The United States Agency for International Development (USAID) has launched a US$300 million agribusiness investment initiative in Nigeria that seeks to promote private-sector investment in agriculture.
Dubbed as the ‘Feed the Future Nigeria Agribusiness Investment Activity’ invest investment will be implemented under a new contract entered between USAID and the Cultivating New Frontiers in Agriculture (CNFA), an international agricultural development organisation.
Through CNFA, USAID will work to improve the ease of doing business in the agricultural sector and broaden access to finance by mitigating the credit risks of agribusinesses.
The five year project is also aimed at promoting investment opportunities for agribusinesses to expand and scale up operations.
According to the US Embassy and Consulate in Nigeria, US$200 million will be spent to facilitate new lending under the Agribusiness Investment Activity and US$100 million in new investment across the five crops.
The investment will be implemented in seven states across the country including Kaduna, Niger, Kebbi, Benue, Delta, Ebonyi, and Cross River States.
“This activity will pursue a unique, robust business-centred strategy to implement this Feed the Future initiative in Nigeria,” said Chief of Party Adam Saffer.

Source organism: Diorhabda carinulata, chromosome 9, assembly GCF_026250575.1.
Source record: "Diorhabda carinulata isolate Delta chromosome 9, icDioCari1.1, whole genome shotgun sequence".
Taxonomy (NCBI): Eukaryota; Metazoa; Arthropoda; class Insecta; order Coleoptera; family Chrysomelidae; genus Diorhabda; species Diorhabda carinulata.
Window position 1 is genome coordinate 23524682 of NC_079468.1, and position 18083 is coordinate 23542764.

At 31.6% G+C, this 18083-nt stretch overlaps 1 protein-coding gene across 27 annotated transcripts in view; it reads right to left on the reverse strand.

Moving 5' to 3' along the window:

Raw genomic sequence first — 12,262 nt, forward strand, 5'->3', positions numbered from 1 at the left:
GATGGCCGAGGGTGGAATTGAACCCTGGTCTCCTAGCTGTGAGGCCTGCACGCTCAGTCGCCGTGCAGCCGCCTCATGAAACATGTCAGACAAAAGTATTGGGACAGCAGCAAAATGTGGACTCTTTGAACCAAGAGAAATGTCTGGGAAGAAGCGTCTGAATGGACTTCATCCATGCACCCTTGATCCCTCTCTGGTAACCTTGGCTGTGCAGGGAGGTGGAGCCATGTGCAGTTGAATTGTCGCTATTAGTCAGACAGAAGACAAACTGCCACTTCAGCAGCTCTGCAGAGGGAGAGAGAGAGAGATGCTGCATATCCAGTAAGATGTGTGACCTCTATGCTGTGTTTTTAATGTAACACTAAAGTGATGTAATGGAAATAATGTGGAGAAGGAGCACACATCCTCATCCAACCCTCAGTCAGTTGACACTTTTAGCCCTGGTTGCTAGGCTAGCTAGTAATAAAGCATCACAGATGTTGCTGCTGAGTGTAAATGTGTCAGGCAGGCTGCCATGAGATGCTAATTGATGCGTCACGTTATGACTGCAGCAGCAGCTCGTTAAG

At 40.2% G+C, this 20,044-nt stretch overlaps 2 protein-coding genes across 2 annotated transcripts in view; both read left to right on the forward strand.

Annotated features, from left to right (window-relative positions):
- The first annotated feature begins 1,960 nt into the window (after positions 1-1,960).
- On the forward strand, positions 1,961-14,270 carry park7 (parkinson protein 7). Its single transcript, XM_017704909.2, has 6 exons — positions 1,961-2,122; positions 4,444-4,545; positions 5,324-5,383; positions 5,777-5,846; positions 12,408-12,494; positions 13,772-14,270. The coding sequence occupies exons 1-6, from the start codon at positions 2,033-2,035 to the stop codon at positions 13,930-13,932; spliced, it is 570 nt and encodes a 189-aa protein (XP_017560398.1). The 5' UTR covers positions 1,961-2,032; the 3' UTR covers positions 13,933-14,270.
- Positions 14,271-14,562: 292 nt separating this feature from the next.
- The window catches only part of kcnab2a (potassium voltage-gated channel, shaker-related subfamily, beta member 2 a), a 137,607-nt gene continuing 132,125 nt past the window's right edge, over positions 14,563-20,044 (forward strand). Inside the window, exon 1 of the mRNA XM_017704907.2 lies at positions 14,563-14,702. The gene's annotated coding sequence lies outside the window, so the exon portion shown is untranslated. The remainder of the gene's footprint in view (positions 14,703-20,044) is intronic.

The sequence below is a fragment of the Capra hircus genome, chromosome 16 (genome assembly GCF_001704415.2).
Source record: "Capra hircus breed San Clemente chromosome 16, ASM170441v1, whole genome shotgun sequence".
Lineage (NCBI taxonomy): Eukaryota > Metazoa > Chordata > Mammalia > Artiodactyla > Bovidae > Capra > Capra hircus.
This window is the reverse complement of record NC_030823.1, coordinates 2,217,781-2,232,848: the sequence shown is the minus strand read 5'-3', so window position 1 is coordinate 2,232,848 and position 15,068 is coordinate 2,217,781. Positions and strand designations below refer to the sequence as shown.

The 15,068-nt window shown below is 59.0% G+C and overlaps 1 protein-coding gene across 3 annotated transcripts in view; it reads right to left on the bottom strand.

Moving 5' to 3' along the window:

“Under this approach, the activity will partner with domestic and multinational companies in order to more effectively bridge the gap between government and the private sector – and to distribute the economic benefits of the project more broadly across Nigeria’s agribusiness sector.”
The Agribusiness Investment aims to collaborate with the Nigerians agribusiness sector to integrate and upgrade micro, small and medium enterprises (MSMEs) and producer organizations as high-performing commercial actors.
The initiative will cover the rice, maize, soy, cowpea, and aquaculture value chains.
The United States said that this is in line with the governments’ commitment to broaden the economy, increase the quality, quantity, market access and diversification of Nigeria’s agribusiness sector.
“Through advocacy for streamlined regulations, more effective policies, improved production and processing practices, and significantly increased finance and investment flows, the activity will help Nigerian entrepreneurs increase the competitiveness and returns of both large and small agricultural enterprises,” said the US embassy in a statement.
This activity also aims to help the country develop and strengthen a more business-enabling environment through the promotion of private-sector investment in agriculture.
Source: Food Business Africa.